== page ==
TURP is an effective procedure with over 90% of men reporting an improvement after the operation. However, as with any surgical procedure, there is a risk of side-effects and complications. The most common side-effect (an unwanted effect that accompanies a successful treatment) of this procedure is retrograde ejaculation - where semen passes into the bladder during orgasm instead of out of the penis. This is sometimes called a dry orgasm. This is usually not a problem although it may reduce fertility. Complications of the operation can include some urinary incontinence or damage to the urethra, resulting in a stricture that can cause difficulty in passing urine.


Transurethral incision of the prostate (TUIP) may be appropriate for men who have a smaller enlarged prostate. It is a quicker operation than a TURP and involves removal of less tissue. It is performed under general or spinal anaesthetic. As with a TURP an instrument is passed up through the penis, but instead of removing a portion of the prostate, small cuts are made in the neck of the bladder and the prostate. This reduces the obstruction of the flow of urine.


Open prostatectomy is only recommended for those men whose prostate is very large. It is a major operation and carried out under a general anaesthetic. An incision is made in the lower abdomen in order to remove the central part of the prostate.

Other treatments
Laser therapy (using a laser probe to cut away prostate tissue) and transurethral microwave thermotherapy (using heat to remove some of the prostate tissue via a probe) are becoming more common in the treatment of BPH.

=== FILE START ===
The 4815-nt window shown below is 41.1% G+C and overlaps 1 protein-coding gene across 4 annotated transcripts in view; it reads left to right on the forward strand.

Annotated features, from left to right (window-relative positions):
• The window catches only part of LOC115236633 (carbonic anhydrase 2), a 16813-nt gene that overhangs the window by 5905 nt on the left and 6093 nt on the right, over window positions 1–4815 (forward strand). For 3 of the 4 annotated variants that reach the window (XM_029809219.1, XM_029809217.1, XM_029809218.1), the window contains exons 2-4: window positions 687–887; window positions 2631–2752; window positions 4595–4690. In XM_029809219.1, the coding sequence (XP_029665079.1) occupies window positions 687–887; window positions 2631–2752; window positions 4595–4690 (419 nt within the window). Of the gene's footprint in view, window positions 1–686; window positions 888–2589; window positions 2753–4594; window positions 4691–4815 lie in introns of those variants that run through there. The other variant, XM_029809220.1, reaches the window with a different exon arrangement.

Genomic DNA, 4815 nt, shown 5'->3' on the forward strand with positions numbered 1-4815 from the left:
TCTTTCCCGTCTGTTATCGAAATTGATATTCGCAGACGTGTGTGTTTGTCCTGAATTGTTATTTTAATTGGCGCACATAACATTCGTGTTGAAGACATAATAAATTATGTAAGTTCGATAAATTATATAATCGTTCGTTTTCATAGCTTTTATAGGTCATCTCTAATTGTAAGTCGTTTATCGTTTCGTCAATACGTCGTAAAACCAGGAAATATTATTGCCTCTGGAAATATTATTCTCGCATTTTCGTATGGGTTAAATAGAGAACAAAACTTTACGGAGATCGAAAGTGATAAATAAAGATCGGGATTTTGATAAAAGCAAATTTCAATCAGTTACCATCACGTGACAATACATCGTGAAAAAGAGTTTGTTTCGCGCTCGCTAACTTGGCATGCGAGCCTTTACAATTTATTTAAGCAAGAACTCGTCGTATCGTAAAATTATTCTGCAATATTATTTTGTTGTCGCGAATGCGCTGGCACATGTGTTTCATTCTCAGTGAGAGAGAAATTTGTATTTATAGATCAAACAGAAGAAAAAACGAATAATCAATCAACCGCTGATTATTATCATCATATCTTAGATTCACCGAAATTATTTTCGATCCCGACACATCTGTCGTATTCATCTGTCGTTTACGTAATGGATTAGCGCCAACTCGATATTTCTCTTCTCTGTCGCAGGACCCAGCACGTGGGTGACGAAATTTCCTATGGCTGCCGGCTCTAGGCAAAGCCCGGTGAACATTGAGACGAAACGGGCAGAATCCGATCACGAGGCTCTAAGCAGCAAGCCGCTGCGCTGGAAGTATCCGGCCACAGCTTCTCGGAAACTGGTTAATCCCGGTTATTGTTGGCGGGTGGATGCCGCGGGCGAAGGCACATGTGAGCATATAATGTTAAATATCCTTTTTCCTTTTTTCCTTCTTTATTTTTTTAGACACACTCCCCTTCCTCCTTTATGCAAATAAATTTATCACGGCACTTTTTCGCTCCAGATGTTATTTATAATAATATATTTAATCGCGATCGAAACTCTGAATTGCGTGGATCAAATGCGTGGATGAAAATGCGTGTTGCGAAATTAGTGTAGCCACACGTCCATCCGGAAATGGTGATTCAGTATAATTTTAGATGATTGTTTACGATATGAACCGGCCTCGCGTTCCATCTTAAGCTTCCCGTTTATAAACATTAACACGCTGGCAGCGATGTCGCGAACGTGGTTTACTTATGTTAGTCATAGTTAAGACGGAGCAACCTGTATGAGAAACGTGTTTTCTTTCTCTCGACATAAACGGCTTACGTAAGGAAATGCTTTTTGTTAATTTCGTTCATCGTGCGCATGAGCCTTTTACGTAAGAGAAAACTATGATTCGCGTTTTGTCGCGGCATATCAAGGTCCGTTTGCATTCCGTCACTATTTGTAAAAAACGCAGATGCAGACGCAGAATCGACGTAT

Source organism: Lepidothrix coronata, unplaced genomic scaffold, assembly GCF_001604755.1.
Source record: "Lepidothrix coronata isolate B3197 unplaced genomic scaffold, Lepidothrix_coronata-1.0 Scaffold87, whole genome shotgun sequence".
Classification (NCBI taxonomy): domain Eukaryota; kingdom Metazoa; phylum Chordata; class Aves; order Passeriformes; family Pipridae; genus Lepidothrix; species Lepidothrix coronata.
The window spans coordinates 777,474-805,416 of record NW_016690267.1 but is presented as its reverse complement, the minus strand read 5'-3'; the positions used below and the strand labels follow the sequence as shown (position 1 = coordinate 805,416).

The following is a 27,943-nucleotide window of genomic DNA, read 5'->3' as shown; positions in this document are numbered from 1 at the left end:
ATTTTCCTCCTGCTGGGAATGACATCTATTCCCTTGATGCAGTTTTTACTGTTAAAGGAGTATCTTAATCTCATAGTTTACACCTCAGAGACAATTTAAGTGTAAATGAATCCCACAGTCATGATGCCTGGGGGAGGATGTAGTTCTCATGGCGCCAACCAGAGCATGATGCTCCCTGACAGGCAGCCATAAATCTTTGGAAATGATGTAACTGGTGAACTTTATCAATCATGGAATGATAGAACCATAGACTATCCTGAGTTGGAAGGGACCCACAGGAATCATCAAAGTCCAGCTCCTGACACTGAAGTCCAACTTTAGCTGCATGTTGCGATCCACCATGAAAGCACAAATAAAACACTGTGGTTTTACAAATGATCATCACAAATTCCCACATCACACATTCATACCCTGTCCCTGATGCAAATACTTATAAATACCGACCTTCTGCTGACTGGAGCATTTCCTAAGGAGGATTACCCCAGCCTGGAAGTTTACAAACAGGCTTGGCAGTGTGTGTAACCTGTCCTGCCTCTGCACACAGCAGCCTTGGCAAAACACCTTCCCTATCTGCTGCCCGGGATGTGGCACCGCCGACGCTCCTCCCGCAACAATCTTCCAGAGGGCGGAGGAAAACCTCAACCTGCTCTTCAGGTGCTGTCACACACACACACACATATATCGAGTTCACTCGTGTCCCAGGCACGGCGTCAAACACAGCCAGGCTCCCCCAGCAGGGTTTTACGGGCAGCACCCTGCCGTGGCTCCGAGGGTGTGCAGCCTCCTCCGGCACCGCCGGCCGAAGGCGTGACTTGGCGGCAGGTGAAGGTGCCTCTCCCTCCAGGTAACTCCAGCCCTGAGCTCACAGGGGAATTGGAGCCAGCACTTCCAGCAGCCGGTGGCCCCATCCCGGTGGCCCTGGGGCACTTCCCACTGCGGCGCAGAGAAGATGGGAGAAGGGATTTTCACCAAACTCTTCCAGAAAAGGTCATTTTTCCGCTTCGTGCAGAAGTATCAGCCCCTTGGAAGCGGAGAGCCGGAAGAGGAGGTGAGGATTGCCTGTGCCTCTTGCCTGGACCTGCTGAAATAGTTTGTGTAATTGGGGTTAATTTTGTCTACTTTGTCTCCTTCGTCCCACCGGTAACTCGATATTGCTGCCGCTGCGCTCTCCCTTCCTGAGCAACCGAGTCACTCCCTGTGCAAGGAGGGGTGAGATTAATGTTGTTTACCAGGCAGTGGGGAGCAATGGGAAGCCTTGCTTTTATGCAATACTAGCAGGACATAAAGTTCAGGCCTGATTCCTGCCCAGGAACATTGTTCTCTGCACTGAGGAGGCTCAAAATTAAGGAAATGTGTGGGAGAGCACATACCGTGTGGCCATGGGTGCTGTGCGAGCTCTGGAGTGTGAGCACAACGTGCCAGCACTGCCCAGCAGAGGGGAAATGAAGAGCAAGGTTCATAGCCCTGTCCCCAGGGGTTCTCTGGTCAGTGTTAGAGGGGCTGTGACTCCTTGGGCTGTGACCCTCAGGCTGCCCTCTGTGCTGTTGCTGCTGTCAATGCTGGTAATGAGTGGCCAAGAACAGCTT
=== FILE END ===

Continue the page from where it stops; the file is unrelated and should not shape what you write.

In brief: Treatments of Benign prostatic hypertrophy

The mainstays of treatment for BPH are drugs or surgery.
However, some men with mild symptoms opt for watchful waiting, where no treatment is undertaken but instead your condition will be monitored closely with routine check-ups. If your condition deteriorates you can then opt for treatment.

Drug treatment
There are two main classes of drugs that are prescribed for BPH:
• Alpha-blockers
• Five alpha reductase inhibitors (often written 5 alpha-reductase inhibitors)


Alpha-blockers work by relaxing the muscles at the neck of the bladder and in the prostate. In this way they reduce the pressure on the urethra and so help increase the flow of urine. They do not cure BPH but help to alleviate some of the symptoms. Around 60% of men find their symptoms improve significantly within the first 2-3 weeks of treatment with an alpha-blocker. There are several different five alpha blockers. Currently, these are doxazosin (Cardura), terazosin (Hytrin), tamsulosin (Flomax), alfuzosin (Xatral) and prazosin (Hypovase). They can also be used to treat high blood pressure. The most common side-effects of alpha-blockers are tiredness, dizziness and headache.


5 alpha-reducatase inhibitors work by inhibiting the production of a hormone called DHT, which contributes to prostate enlargement. Finasteride (Proscar) is the mostly commonly used drug of this type for BPH. Unlike alpha blockers, 5 alpha-reductase inhibitors are able to reverse BPH to some extent and so may delay your need for surgery.